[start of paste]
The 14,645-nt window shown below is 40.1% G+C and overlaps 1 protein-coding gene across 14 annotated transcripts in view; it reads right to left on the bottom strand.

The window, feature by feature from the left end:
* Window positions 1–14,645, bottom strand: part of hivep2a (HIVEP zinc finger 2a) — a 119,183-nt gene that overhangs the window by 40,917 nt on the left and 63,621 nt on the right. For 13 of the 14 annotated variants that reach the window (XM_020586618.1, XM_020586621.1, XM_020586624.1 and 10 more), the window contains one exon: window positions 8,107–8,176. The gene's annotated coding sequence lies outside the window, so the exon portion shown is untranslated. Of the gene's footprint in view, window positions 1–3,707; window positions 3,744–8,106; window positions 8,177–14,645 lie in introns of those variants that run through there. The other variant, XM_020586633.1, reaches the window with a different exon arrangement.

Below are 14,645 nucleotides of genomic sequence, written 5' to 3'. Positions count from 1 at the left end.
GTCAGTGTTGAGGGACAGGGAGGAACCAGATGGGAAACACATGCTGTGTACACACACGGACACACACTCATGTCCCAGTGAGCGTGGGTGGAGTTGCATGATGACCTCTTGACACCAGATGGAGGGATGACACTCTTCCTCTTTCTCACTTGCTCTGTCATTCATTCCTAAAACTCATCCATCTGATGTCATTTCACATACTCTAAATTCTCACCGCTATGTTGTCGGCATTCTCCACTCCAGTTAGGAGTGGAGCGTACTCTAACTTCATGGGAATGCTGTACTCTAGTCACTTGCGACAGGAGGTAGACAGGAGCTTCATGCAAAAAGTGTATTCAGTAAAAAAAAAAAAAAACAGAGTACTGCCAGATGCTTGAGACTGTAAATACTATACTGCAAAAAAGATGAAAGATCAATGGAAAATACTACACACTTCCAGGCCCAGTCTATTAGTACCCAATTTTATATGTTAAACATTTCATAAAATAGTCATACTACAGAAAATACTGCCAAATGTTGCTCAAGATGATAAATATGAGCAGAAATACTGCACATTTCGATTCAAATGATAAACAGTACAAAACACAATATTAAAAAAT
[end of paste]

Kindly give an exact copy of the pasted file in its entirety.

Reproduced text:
The 14,645-nt window shown below is 40.1% G+C and overlaps 1 protein-coding gene across 14 annotated transcripts in view; it reads right to left on the bottom strand.

The window, feature by feature from the left end:
* Window positions 1–14,645, bottom strand: part of hivep2a (HIVEP zinc finger 2a) — a 119,183-nt gene that overhangs the window by 40,917 nt on the left and 63,621 nt on the right. For 13 of the 14 annotated variants that reach the window (XM_020586618.1, XM_020586621.1, XM_020586624.1 and 10 more), the window contains one exon: window positions 8,107–8,176. The gene's annotated coding sequence lies outside the window, so the exon portion shown is untranslated. Of the gene's footprint in view, window positions 1–3,707; window positions 3,744–8,106; window positions 8,177–14,645 lie in introns of those variants that run through there. The other variant, XM_020586633.1, reaches the window with a different exon arrangement.

Below are 14,645 nucleotides of genomic sequence, written 5' to 3'. Positions count from 1 at the left end.
GTCAGTGTTGAGGGACAGGGAGGAACCAGATGGGAAACACATGCTGTGTACACACACGGACACACACTCATGTCCCAGTGAGCGTGGGTGGAGTTGCATGATGACCTCTTGACACCAGATGGAGGGATGACACTCTTCCTCTTTCTCACTTGCTCTGTCATTCATTCCTAAAACTCATCCATCTGATGTCATTTCACATACTCTAAATTCTCACCGCTATGTTGTCGGCATTCTCCACTCCAGTTAGGAGTGGAGCGTACTCTAACTTCATGGGAATGCTGTACTCTAGTCACTTGCGACAGGAGGTAGACAGGAGCTTCATGCAAAAAGTGTATTCAGTAAAAAAAAAAAAAAACAGAGTACTGCCAGATGCTTGAGACTGTAAATACTATACTGCAAAAAAGATGAAAGATCAATGGAAAATACTACACACTTCCAGGCCCAGTCTATTAGTACCCAATTTTATATGTTAAACATTTCATAAAATAGTCATACTACAGAAAATACTGCCAAATGTTGCTCAAGATGATAAATATGAGCAGAAATACTGCACATTTCGATTCAAATGATAAACAGTACAAAACACAATATTAAAAAAT